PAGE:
It was pretty hairy reenacting redcoats in Northern Ireland I can tell you - nobody much else had the balls to do it but we did and had a few scrapes along the way but nothing serious. Of course that was then and things are a lot more easygoing over there nowadays. Happy times. Maybe I ought to put some clips up on Youtube.

Battle of the Bands

I had this great idea for a tv show - you get two up-and-coming bands and say 50 each of their fans to battle it out using weapons from the middle ages - the most standing at the finish get to play at the end. Pretty good huh?

Cardigans 'I need some fine wine' live

Swedish rockers the Cardigans have got a greatest hits out so I can use this as an excuse to drag out this, one of my favourites.

American Revolution in 1/32 scale

I am a bit coy about painting toy soldiers ever since the line in the film Groundhog Day when Bill Murray grabs a waiter and says 'this is Ralph - he paints toy soldiers, and he's gay' - but I do and I find it quite relaxing but I am heterosexual, honestly.
Anyway at the moment I am painting some Call to Arms American Revolution figures - a British company leading the field in my opinion with some really well sculpted and reasonably researched models - sad to see they are deleting their British Light Infantry - these could easily be converted to Saratoga Brits - see 62nd below - snap them up while you can. Imex have produced guns and crew in this scale though the cannons are a bit tiny it has to be said - more like the sort of things the Sealed Knot use - but the crews are good and the guns can be replaced. CTS produce ex Marx Mohawks though I haven't sampled any yet, will they be as good as the Barszo figures? ... probably not. Armies in plastic have produced some figures which I can't vouch for but they look OK. For Hessians I would use lead figures cast from the Prince August 54mm Prussian moulds. The real fun of the period and the scale is the collection of frontier forts, log cabins, even furniture that you can get for the period Maybe I am gay after all...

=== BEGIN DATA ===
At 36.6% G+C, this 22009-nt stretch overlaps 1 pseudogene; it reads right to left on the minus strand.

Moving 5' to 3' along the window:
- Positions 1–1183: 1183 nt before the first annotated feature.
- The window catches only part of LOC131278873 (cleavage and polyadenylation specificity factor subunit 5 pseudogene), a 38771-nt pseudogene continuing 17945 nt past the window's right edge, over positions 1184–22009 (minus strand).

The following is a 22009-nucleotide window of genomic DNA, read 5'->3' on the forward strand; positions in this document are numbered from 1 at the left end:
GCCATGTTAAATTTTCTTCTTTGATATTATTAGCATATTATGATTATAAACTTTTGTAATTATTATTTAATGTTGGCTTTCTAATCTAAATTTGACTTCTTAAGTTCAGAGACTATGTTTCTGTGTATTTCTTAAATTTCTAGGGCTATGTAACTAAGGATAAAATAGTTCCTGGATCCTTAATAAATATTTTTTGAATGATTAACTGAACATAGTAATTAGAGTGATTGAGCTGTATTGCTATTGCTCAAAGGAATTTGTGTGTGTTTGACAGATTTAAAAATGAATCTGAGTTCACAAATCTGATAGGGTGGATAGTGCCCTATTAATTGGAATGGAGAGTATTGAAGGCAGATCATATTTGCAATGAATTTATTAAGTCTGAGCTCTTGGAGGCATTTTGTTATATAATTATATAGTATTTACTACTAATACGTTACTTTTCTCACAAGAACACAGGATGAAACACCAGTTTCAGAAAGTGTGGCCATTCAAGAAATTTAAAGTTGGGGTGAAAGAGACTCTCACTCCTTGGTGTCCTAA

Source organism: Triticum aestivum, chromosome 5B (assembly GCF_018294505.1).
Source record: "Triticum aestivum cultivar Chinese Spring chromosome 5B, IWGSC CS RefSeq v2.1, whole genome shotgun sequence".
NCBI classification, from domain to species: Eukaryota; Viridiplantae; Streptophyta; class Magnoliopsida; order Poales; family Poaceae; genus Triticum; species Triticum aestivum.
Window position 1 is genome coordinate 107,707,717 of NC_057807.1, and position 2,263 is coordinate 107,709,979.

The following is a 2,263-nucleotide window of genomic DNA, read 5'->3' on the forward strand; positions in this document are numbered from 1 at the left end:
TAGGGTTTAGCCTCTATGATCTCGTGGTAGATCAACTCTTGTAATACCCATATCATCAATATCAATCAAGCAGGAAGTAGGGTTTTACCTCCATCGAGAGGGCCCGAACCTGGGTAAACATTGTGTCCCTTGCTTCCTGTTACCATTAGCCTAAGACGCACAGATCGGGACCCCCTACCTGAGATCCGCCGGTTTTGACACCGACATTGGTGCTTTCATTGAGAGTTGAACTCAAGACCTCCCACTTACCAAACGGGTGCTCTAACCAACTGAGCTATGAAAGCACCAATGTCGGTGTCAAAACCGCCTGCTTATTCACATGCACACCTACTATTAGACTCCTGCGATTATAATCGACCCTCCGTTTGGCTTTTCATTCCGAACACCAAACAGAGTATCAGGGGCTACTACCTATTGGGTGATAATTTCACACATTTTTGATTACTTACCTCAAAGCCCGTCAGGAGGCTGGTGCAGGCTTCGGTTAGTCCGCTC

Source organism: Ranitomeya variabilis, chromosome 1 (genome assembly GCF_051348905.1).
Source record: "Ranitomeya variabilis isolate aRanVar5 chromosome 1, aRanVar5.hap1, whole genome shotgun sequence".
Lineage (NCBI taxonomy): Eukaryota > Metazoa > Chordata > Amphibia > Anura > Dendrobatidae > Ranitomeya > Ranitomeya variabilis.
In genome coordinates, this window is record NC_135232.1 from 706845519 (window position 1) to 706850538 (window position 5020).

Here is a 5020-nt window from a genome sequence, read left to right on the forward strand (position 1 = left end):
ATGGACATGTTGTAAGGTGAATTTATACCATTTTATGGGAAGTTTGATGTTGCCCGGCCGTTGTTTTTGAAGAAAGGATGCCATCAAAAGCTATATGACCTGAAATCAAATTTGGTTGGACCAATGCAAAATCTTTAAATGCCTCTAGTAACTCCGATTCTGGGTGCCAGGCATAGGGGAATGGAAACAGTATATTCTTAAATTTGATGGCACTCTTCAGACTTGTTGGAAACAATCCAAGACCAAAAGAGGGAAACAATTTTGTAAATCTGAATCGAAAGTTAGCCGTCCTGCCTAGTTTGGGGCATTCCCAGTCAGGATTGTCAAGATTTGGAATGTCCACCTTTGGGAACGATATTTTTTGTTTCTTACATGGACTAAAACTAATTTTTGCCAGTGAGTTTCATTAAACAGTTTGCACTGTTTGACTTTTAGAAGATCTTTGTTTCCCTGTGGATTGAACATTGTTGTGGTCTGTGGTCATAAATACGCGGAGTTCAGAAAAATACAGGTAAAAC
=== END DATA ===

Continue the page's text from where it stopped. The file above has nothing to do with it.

Check out the Steve Weston site for all your wants in this period in the UK.

62nd Foot

Found a nice American Revolution blog with this story about tempting away musicians from the 62nd foot.
I am sorry to inform you that the Americans are too successful in enticing our soldiers to desert; a few days since the whole band of the 62d regiment, excepting the Master, deserted in a body, and are now playing to an American regiment in Boston. . . .
The 62nd foot were a Wiltshire based regiment and there was a time when a few of us were going to recreate them - so it's nice to see them being done so very well in the US - it's their picture at the top of this article and this picture a copy of drawings done from life in 1777 by Von Germann is on their website.
For a British based Redcoat unit of the period try the 47th or the 23rd in Wales.

Sunday, March 02, 2008

Hey! Mr Rain

We had our first practice of the year yesterday and we set out our plan for releasing a 7 inch ep featuring 4 newish songs. We also did a great cover of this Velvet Underground track - have a listen to their version and see what you think - it's kind of demented rockabilly with viola - right up our street.